Billboards, Brand Awareness and Big Data, Or What Comedy Central and Gallery Furniture Have in Common

When it comes to digital advertising, targeting and segmenting is easy. In fact, that’s the whole premise of online advertising to begin with. Target based on interests and demographics, segment to reach the right audience at the right time and hopefully engage them well enough that they come back time and time again. It’s about building customer lifetime value via click-throughs and brand awareness. But, what happens when you take your advertising efforts offline? 

Traditional advertising relies on influencing the influencers, and gaining enough impressions that you can reasonably determine an ad’s spend produced sufficient ROI. As of now, there are no hard numbers to back that up, which is why so many brands put their traditional ad spend to play in areas with proven influencer viability, for instance Times Square, Hollywood or Vegas. 

“Traditional advertising relies on influencing the influencers, and as of now, there are no hard numbers to back that up.”

Take Comedy Central, for example, which pays $500K a year for one billboard. Granted, the location of that billboard is famous, resting right above L.A’s Pink Dot delivery supermarket on Sunset Boulevard. 

Hundreds of pictures of the changing billboard have been uploaded to the internet over the years by admiring fans of whichever show is being advertised, or so proves a quick Google search. Though, perhaps none captivated the L.A. audience as much as Comedy Central’s 2014 Emmy’s ad featuring Keegan-Michael Key and Jordan Peele.


That billboard along with a cousin ad featuring Ilana Glazer and Abbi Jacobson of Broad City got even those outside of L.A. talking. Heck, even a few digital pubs in New York City got wind of the placement and wrote up their own coverage pieces.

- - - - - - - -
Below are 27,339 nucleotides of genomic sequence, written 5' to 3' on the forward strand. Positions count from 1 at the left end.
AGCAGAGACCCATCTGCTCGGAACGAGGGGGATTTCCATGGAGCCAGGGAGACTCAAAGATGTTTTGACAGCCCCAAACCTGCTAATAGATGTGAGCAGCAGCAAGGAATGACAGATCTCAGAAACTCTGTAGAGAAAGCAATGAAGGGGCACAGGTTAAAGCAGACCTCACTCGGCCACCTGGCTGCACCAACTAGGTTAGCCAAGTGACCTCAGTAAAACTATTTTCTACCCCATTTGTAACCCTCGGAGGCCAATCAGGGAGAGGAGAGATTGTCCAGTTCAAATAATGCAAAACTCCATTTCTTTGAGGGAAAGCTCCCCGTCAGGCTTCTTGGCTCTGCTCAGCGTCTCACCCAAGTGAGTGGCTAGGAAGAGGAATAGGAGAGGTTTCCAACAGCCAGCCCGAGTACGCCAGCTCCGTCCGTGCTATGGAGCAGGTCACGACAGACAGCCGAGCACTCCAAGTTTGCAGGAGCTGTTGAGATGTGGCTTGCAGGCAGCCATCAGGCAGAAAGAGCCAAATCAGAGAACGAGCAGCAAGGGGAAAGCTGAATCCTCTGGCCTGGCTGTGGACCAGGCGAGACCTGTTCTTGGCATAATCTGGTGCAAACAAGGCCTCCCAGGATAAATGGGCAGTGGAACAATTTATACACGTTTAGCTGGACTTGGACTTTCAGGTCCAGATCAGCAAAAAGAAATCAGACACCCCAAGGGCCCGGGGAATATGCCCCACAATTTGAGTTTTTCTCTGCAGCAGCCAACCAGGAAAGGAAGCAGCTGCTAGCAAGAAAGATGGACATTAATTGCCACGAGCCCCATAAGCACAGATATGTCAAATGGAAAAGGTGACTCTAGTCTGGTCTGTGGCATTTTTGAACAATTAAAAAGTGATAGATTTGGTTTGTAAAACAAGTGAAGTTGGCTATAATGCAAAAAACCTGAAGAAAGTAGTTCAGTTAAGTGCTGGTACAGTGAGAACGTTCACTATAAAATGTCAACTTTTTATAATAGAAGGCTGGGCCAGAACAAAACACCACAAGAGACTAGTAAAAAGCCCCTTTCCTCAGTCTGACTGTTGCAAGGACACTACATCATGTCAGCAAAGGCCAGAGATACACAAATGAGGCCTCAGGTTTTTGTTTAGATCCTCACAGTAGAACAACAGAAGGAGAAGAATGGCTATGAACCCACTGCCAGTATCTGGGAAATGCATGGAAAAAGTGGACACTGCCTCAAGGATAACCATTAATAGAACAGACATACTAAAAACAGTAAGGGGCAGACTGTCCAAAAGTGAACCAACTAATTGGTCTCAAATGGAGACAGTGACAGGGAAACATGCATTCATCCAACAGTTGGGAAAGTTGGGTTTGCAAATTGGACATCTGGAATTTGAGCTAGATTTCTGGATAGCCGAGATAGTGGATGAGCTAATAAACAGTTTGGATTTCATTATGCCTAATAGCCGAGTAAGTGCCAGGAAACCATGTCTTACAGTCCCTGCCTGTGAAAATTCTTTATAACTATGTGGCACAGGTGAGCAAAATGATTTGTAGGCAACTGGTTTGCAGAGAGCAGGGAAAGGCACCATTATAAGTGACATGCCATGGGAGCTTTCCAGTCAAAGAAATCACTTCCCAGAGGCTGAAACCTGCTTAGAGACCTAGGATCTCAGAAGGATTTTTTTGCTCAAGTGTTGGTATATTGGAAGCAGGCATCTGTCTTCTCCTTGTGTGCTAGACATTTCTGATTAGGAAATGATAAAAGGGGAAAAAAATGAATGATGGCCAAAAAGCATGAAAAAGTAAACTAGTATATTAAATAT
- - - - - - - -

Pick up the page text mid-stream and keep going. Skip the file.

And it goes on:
The press buzz on the campaign alone was probably enough to justify the annual spend on the Sunset Boulevard billboard. After all, brand exposure and awareness are integral parts to any advertising campaign and this Emmy Consideration campaign certainly delivered on that. 

See, what Comedy Central is attempting to do with their Sunset billboard is simple. The brand wants to influence the influencers, and where better to do that than Hollywood? 

Data-Driven Brand Awareness via Billboards

Of course, Comedy Central isn’t the only brand looking to influence and delight potential fans. Down in Houston, a local furniture store is doing the same. 

The company’s goal was simple: keep Gallery Furniture top of mind for Houstonians when it came to where to buy furniture. A billboard issuing brand awareness, and effectively influencing the influencers, fit this need exactly. The only problem was that without an obvious location like Sunset Boulevard where furniture shoppers might naturally congregate, Gallery Furniture couldn’t exactly pinpoint where to buy the ad

“Without an obvious location like Sunset Boulevard where furniture shoppers might naturally congregate, Gallery Furniture couldn’t exactly pinpoint where to buy the ad.” 

But, big data could. Using ethically collected customer data, Gallery Furniture noticed that a large portion of their digital customers were also customers of Chick-Fil-A, and there so happened to be a Chick-Fil-A chain in town with a billboard in perfect view to customers dining there. 

Since buying the placement, sales have indeed risen. Old marketing strategies would give credence to the billboard ad spend for that uptick in ROI. Except, of course, that that credence is really just a best guess. 

Modern Marketing: Measure, Analyze, Improve

And that’s the thing about old school marketing strategies: they have long relied on impressions to drive value, and on brand awareness to drive ultimate purchaser conversion. And perhaps for the offline marketplace including the likes of billboards or bench placements, the impressions truly do add up. It’s just that as of now, we can’t possibly know for sure that they do. 

What we can measure, though, are impressions and engagement with digital ads. What’s more, we can target specific silos of users across the web, effectively influencing the influencers – and getting the data to prove it. 

Soon, billboards will be forced to have this capability as well, and the Internet of Things will make sure it happens. Because as valuable as brand awareness is, you can’t manage what you can’t measure, nor can you improve on it. Traditional advertising isn’t going away. Instead, it’s about to experience a data-driven rebirth. And for local brands everywhere, unable to afford obvious ad placement spots like those in New York City of L.A., the renaissance has long been awaited.

Figure out your next data-driven marketing campaign, on or offline, with Umbel. Check out a demo here to see how.